Of course, it turned out Copernicus, the Catholic canon, was wrong, along with everyone else. For the sun is not stationary, either, even though the wonderful aurora displays over the weekend made us think twice.

Can you believe it? That the earth is revolving around the sun?

“I will not believe that there is such a demonstration, until it is shown me,” said Cardinal Bellarmine, quite typically. This brilliant Counter-Reformation cleric got bad press out of the Galileo affair, even though he judged carefully. (The Protestants up north were much less cautious in condemning heliocentricity.) He thought that scripture and the better homiletic passages, along with common sense, seemed to endorse the Ptolemaic model. For it sure looked like the sun was rising every morning. But one must be circumspect about such things.

We now know that the professoriate were Galileo’s real enemy; not the Church. They were narrowly Aristotelian (instead of broadly Aristotelian, like Thomas Aquinas) and quite censorious. Aristotle was “settled science” for them, and Aristotle wasn’t a heliocentrist. Galileo had too much enjoyed defying “settled science,” and twitting the professors at Padua. They wanted him punished “as an asshole,” and Church officials were persuaded to play along.

There are Galileos in every science, always, and like their original, they generally jump the gun. I appreciate the “zen” Galileo, patiently polishing lenses for his telescopes, rather than the alarming controversialist looking for trouble. But the real hero of the Galileo affair (according to me) was Robert Bellarmine, then, perhaps, the most learned man in Italy. He subscribed to truth, at every level, and at all times.

Prog cons

Ontario is governed by a party that calls itself the “Progressive Conservatives,” and has a peculiar Canadian national history. The title is rather appropriate, however, even in a philosophical sense. It helps explain why I hate the current “Ford” party almost as much as I hate the Liberals and the N-D-Pee. (Of course, it is not humanly possible to hate them equally.)

The word “progressive” is not absolutely decisive here. I am a Reactionary and a Traditionalist — as readers may have guessed by now — and neither a progressive nor a conservative, except that I use that latter word colloquially, sometimes, to mean “reactionary” and “traditionalist.” The philosophical distinction was neatly made by Karl Mannheim, and others.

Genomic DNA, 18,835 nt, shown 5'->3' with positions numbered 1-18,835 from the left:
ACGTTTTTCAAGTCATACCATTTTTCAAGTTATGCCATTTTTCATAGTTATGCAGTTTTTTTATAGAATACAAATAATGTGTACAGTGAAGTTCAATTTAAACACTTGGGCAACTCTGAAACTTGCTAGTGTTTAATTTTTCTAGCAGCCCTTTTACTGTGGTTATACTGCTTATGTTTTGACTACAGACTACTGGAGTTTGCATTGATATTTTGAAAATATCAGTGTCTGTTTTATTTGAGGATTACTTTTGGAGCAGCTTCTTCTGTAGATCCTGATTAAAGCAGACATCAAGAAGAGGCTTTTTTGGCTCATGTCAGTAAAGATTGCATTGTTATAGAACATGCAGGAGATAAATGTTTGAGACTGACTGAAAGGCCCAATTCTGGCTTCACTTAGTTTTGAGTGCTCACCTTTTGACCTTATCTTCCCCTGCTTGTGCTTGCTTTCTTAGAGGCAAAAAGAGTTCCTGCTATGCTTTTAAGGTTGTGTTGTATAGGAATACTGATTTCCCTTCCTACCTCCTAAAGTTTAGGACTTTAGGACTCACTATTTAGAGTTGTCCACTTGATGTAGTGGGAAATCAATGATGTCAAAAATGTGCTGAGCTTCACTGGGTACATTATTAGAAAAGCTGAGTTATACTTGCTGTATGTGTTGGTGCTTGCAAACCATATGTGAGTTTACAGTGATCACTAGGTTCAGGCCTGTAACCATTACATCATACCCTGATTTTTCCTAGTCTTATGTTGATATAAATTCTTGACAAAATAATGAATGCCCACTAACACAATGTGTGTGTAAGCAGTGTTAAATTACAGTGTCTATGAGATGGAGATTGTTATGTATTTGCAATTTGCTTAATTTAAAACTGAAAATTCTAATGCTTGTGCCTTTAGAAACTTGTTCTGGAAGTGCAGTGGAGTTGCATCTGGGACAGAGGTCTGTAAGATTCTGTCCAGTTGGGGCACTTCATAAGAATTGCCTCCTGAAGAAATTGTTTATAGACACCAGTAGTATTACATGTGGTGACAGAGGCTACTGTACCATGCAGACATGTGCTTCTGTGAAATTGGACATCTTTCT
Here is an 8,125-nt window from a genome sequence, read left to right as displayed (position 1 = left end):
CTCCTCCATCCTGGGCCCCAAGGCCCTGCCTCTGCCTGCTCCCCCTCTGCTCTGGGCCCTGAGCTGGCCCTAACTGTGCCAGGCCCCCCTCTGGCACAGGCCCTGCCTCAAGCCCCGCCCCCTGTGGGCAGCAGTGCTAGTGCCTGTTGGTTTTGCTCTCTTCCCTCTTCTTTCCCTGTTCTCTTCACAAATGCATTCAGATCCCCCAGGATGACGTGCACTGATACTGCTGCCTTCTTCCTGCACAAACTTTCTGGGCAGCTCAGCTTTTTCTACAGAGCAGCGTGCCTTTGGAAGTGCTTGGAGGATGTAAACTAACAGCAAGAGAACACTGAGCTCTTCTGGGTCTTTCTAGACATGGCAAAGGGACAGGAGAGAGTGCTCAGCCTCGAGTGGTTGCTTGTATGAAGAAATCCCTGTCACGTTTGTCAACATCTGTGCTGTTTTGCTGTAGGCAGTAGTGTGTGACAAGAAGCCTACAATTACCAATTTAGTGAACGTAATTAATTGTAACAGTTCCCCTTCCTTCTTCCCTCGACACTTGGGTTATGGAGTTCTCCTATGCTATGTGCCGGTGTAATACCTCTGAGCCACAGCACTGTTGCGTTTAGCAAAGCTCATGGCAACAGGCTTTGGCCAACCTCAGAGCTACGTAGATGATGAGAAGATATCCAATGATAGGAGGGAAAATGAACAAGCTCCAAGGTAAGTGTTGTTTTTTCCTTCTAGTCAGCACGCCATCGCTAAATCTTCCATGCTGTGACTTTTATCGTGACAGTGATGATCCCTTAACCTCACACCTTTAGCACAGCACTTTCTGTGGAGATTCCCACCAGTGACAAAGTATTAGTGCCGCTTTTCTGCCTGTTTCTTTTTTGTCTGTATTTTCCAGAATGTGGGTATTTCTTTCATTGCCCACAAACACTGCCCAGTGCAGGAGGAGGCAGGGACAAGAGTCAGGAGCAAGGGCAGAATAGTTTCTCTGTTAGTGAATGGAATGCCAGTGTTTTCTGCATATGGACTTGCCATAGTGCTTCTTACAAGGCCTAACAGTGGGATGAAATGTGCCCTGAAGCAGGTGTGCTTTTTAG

Indeed, the word “conservative” was a modern invention, made by that delicious Frenchman, François-René de Chateaubriand (who came from Saint-Malo, the way Canada did). In the early XIXth century, he launched a journalistic movement for the restoration of French civilization. It was a political movement, in opposition to what we would now call the progressive revolutionary movement. The word, “conservative” caught on, first in Germany and then in England, in the mid-1830s.

Now Chateaubriand, who wrote a magnificent, romantic defence of Christianity, may be recommended to the reader who is getting tired of C. S. Lewis, though it will help if he reads French. He will be taught that catholicism is not anything “mere.”

But back to Mannheim, the movement of conservatism is what marks it as an exception from instinctive traditionalism, “the original reaction to deliberate reforming tendencies … bound up with magical elements of consciousness.” In other words, traditionalism is not a movement. It is as old as time, and essentially undefeatable. The most revolutionary characters are (typically) set in their ways; they are only stimulated by “the programme.” Paradoxically, the political conservative will often be progressive in his private life.

The secret of tradition is those “magical” things, which the progressive is always jawing against. The most humans can achieve, individually or collectively, is a trade-off. Something worth keeping must always be sacrificed. The idea of progress is that of continuous, accumulating good, without trade-offs. It is an example of the fallacy of perpetual motion.

Torchlight